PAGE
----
The Kansas House unanimously voted Friday to eliminate the statute of limitations for the prosecution of rape cases.
The Senate on Thursday unanimously approved a similar bill.
Under House Bill 2252, rape or aggravated criminal sodomy could be prosecuted any time after the crime occurs. Under current law, prosecution has to start within five years from when the rape occurred.
The bill also allows prosecution of sexually violent crimes anytime within 10 years of when the victim turns age 18 — or within one year of when authorities establish a conclusive DNA link between the crime and the suspect.
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Several rape and molestation survivors testified to House and Senate committees in recent weeks, pleading with them to extend the state’s statute of limitations so that rapists — including those who have confessed — could be prosecuted. State officials say the new laws can’t be applied retroactively, so it won’t benefit victims who testified. But, if approved and signed into law, lawmakers say it could help future victims get justice.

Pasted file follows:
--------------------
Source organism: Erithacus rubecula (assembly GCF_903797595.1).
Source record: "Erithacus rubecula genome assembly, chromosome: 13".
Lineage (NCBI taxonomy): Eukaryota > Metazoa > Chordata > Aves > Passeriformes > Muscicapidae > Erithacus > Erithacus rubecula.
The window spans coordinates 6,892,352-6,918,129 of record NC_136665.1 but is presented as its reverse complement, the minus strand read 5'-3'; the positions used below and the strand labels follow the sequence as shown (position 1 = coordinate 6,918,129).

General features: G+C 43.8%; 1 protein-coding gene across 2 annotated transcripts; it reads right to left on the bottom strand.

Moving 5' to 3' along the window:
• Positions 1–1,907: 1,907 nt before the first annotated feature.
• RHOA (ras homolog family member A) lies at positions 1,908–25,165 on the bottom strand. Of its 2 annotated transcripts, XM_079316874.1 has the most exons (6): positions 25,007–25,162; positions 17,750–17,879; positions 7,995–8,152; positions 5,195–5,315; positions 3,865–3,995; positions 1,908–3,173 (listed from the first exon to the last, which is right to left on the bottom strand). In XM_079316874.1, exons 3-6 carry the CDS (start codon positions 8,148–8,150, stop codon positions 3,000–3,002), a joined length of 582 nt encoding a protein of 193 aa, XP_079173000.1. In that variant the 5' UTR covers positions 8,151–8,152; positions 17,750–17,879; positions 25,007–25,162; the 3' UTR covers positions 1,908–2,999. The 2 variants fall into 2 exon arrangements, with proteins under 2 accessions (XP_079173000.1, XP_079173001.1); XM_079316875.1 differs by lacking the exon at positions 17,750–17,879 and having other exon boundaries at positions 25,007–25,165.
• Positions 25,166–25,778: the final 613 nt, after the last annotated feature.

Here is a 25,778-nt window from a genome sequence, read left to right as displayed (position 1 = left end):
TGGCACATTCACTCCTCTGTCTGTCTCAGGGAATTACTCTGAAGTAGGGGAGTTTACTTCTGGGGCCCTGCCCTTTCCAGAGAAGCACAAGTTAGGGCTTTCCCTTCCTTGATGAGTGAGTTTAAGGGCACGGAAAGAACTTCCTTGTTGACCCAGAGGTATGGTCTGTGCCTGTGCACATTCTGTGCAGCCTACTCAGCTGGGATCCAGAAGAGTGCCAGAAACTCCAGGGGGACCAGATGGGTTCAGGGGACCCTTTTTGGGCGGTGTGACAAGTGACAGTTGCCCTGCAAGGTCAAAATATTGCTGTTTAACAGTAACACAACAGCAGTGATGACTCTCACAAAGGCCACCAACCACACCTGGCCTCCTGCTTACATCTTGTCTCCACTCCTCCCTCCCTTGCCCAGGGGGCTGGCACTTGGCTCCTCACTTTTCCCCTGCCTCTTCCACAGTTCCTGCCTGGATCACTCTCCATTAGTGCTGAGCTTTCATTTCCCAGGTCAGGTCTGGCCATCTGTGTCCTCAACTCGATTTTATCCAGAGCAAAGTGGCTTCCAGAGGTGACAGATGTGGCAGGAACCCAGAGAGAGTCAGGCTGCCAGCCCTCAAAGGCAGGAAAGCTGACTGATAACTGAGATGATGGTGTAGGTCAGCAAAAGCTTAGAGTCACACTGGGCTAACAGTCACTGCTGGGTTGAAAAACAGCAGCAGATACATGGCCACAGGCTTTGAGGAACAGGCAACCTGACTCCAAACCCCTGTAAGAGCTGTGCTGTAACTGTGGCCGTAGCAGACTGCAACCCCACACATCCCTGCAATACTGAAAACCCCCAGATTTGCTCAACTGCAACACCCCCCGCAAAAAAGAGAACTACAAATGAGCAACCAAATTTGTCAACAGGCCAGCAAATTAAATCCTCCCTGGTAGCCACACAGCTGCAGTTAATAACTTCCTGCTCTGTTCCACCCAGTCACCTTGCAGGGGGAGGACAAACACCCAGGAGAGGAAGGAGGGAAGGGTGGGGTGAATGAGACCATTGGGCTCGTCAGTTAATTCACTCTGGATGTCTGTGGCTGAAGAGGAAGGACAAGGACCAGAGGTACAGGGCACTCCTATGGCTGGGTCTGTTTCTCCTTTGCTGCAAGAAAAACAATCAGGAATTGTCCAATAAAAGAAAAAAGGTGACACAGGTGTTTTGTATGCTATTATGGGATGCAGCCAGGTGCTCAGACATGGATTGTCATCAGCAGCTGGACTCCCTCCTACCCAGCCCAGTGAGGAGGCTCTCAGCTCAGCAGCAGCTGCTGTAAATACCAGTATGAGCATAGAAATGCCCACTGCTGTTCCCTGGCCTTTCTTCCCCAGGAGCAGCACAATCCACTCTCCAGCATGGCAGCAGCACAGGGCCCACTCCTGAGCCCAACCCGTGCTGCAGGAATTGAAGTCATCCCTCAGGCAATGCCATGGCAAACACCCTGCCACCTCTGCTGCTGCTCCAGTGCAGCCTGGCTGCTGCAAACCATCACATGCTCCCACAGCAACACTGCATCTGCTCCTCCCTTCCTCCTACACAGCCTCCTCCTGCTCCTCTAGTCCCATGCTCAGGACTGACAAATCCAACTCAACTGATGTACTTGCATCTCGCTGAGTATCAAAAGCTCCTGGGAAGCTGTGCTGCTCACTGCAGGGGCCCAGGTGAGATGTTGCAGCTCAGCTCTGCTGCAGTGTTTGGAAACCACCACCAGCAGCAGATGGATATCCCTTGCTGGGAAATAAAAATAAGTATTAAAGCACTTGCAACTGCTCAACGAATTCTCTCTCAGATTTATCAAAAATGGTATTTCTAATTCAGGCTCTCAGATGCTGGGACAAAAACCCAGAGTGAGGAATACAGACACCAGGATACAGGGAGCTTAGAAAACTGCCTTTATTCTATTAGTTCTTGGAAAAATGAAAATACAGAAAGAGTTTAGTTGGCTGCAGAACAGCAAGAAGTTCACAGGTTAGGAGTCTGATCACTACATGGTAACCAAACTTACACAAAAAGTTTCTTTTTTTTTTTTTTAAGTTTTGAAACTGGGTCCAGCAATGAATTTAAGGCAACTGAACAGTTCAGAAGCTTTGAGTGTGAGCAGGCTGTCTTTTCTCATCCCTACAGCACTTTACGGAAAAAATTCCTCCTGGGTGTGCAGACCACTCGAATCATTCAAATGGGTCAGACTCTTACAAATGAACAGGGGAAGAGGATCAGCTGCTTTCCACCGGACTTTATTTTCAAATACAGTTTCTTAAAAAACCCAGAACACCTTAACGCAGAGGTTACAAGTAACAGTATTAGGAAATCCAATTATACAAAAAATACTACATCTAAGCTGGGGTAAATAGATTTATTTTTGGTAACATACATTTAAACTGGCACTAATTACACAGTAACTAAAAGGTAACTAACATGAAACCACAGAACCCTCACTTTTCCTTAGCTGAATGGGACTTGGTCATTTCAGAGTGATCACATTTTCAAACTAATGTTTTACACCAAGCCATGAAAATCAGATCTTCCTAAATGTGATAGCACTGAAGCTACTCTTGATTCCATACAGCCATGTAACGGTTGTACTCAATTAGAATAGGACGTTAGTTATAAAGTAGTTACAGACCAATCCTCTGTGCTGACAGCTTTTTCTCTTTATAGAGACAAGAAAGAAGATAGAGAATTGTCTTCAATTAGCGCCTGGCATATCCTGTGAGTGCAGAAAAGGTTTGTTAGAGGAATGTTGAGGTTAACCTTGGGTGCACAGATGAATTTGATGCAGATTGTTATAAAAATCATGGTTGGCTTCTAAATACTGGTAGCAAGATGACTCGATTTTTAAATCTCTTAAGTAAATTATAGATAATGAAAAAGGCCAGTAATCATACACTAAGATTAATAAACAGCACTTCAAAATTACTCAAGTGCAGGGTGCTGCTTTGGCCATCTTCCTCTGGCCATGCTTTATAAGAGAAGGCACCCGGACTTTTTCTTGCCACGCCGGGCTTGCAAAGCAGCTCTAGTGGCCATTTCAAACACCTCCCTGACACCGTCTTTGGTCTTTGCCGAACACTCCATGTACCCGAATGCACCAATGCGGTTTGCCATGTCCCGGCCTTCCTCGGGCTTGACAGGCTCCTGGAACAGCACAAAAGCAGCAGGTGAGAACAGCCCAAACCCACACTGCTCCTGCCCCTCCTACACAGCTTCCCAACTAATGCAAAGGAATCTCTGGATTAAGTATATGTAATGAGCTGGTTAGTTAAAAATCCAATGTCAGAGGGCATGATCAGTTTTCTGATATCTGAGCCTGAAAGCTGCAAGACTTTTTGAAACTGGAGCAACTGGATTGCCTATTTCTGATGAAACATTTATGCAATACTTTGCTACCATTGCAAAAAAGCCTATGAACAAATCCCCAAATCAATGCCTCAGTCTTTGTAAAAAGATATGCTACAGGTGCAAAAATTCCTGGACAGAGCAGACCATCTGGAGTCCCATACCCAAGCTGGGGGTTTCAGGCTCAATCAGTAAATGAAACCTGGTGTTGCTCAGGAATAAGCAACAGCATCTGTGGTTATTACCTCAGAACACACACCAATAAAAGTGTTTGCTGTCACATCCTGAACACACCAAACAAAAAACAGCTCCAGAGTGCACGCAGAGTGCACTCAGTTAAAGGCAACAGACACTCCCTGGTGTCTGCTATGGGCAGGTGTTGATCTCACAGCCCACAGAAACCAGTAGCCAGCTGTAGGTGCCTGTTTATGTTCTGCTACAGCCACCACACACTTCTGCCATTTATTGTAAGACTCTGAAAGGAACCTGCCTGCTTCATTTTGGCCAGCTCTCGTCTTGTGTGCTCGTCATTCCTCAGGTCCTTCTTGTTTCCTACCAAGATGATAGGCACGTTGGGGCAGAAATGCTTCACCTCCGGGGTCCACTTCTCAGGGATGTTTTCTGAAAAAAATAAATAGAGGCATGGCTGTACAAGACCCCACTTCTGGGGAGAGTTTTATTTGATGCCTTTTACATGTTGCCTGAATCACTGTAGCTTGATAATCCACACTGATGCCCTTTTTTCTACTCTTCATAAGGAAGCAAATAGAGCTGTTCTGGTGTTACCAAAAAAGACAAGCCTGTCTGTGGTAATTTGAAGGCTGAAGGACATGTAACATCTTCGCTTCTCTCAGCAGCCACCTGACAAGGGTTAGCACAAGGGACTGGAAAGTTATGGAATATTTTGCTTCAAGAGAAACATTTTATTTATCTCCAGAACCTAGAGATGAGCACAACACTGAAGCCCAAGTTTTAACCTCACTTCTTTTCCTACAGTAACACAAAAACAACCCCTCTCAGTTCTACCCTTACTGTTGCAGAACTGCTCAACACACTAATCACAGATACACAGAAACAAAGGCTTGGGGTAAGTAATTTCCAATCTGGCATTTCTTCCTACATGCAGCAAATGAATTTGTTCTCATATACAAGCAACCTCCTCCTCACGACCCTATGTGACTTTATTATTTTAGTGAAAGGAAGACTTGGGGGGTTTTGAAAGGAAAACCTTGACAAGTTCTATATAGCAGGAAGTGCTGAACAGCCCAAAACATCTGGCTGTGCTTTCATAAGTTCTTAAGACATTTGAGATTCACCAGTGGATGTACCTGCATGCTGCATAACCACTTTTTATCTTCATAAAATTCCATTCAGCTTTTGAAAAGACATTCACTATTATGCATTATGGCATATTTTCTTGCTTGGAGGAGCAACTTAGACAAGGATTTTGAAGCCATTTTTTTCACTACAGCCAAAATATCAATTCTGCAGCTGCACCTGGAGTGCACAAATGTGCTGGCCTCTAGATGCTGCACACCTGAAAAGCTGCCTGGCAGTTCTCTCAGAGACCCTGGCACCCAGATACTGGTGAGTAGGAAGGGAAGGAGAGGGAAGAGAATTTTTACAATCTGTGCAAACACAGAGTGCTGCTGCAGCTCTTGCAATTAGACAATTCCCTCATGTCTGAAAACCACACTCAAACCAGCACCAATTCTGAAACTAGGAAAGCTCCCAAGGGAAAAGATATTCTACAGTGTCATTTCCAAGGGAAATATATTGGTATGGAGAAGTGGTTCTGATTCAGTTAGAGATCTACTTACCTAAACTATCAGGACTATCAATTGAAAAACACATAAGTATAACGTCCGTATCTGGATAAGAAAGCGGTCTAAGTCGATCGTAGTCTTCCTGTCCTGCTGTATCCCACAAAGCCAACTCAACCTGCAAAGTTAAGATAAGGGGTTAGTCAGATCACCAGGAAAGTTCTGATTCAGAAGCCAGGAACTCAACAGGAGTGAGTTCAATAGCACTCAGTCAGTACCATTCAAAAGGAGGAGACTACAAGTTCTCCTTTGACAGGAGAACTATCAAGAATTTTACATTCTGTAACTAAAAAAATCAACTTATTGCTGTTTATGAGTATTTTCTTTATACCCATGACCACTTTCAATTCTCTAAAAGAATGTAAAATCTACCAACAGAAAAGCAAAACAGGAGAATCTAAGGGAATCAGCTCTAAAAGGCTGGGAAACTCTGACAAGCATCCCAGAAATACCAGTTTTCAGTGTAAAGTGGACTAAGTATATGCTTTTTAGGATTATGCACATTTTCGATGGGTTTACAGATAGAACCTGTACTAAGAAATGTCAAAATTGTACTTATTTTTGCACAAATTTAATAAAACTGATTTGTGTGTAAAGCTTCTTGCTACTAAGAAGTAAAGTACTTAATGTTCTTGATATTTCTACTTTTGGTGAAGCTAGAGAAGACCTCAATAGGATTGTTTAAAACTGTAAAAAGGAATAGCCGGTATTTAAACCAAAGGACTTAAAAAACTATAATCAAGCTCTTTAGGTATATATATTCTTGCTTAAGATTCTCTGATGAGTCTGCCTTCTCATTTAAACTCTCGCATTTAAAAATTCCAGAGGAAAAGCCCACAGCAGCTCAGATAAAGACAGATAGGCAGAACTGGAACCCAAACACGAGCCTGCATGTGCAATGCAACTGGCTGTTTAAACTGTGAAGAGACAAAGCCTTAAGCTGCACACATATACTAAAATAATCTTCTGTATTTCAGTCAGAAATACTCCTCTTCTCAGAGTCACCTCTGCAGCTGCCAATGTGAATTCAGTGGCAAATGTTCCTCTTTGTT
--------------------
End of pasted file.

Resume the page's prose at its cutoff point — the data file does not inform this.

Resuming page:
At least 20 states have no time limit for prosecuting rape, according to the Rape Abuse and Incest National Network. Ten states, including Kansas, have statutes of limitation of five years or less.